Caine felt a warm hand on his shoulder. It was Sister Mary Straight, an ex-nun with oversize dentures that were older than he was. She was the only woman at the table -- hell, she was the only woman in the whole club except for the two emaciated Romanian waitresses Nikolaev kept around to make sure no one ever had a reason to get up. But Sister Mary was the only female player. Despite that everyone called her "Sister," she was more like a surrogate mother to the men who lived down in the cellar or, as the Russians liked to call it, the podvaal.

Technically, no one truly lived in the podvaal, but Caine was willing to bet that if he asked any of the twenty-odd men crowded around the tables where they felt most alive, they'd say it was here, in the cramped, windowless basement fifteen feet below the East Village. All the regulars were like Caine. Gamblers. Addicts. Sure, some had fancy offices on Wall Street or important-sounding jobs in midtown and business cards with raised silver lettering, but they all knew none of that mattered. All that mattered were the cards you were dealt and whether you were in.

Every night they returned to the cramped basement beneath Chernobyl, the Russian supper club on Avenue D. Although the bar was dirty, the games Vitaly Nikolaev ran were clean. When Caine first laid eyes on Vitaly, with his pasty white complexion and thin, girlish arms, Caine would have guessed he was a CPA rather than a Russian mobster.

But all his doubts disappeared the night when Vitaly Nikolaev beat the living shit out of Melvin Schuster, a harmless old man who picked the wrong club to cheat. Before Caine knew what was happening, Nikolaev had transformed the paunchy grandfather's face into a red, pulpy mess. No one ever cheated at the podvaal after that.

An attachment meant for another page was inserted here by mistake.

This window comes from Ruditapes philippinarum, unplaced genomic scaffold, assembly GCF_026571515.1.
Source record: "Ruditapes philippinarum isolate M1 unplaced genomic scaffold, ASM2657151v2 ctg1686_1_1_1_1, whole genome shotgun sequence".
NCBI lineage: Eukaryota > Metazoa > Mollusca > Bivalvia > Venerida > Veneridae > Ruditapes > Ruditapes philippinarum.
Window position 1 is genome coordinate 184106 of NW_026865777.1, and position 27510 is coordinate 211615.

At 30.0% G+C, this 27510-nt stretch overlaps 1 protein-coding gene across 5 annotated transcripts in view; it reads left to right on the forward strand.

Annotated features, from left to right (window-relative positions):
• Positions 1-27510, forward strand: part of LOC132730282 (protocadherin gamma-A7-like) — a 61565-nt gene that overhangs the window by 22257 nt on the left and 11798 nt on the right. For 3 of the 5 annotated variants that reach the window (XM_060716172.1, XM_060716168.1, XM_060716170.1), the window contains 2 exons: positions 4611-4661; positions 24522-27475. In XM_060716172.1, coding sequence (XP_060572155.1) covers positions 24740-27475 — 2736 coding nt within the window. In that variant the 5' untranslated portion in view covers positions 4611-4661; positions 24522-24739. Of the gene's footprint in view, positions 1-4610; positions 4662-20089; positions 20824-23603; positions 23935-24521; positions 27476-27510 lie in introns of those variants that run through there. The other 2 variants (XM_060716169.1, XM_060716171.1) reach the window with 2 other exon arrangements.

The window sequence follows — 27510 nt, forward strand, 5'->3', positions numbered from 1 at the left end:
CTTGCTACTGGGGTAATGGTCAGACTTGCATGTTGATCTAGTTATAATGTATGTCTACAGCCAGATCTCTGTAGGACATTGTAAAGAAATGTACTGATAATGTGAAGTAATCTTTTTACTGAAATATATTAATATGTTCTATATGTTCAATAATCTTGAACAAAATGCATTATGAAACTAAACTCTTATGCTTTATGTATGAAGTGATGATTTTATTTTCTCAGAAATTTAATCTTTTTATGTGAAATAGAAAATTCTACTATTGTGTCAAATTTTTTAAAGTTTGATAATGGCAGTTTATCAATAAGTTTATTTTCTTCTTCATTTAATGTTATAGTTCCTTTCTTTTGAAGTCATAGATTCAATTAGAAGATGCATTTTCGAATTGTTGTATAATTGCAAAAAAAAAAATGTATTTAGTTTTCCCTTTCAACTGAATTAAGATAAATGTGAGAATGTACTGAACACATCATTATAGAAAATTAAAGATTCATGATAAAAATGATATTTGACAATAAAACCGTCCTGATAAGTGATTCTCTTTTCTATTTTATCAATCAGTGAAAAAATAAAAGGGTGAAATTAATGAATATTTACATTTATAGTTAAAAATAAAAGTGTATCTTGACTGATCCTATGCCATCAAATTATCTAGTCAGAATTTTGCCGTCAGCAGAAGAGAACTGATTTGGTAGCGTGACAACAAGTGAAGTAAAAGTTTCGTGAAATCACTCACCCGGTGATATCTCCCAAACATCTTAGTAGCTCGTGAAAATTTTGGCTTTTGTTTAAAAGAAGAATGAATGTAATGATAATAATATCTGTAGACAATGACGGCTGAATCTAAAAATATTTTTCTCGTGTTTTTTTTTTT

And yet this was the place Caine chose to call home. The minuscule studio he had on the Upper West Side was just where he slept, showered, and occasionally shaved. Every now and then, he would get a girl to come up, but that hadn't happened in a long while. Not surprising, considering the only woman Caine had any interaction with was Sister Mary.

"David, are you all right?" Sister's question brought Caine back to the world of the living. He blinked his eyes and gave Sister a quick nod, which was enough to make his nausea return.

"Yeah, I'm cool, Sister. Thanks."

"You sure? Because you look a little green."

"Just trying to earn some green," Caine said with a halfhearted grin.

"Are we through coffee-housing, or you two wanna get a room?" Walter sneered through yellowing teeth. He leaned in close enough for Caine to smell the onions on his breath. "Twenty. To. You. In. Or. Out?"

Caine looked down at his hand and then again at the up cards, stretching his long, sinewy arms over his head of unruly black hair. He pushed the nausea back down his throat and forced himself to ignore the smell as he decided what to do.

"Stop running the odds and bet," Walter said, picking at a hangnail.

Caine was known for doing the complex math in his head necessary to calculate the odds of nearly anything. The only variable that Caine couldn't quantify was the probability that his opponents were bluffing, but he tried nonetheless. Caine felt like Walter was purposely trying to rush him, so he gave the old man a bored look and continued analyzing the board.

The game was Texas Hold 'Em and the rules were simple. Each player was dealt two cards, which was followed by "the flop" when three cards were turned over for everyone to see. Then the dealer would flip over a fourth card, known as "the turn," and then the fifth and final card, known as "the river." There was a round of betting after each flip, and then the players revealed. Whoever had the best fivecard poker hand -- out of the five shared cards in the middle and the two cards in his hand -- won.

The beauty of the game was that at any given moment an intelligent player could look at the board and know the best possible hand that could be made ... Continues...

Excerpted from Improbable by Fawer, Adam Excerpted by permission.
All rights reserved. No part of this excerpt may be reproduced or reprinted without permission in writing from the publisher.
Excerpts are provided by Dial-A-Book Inc. solely for the personal use of visitors to this web site.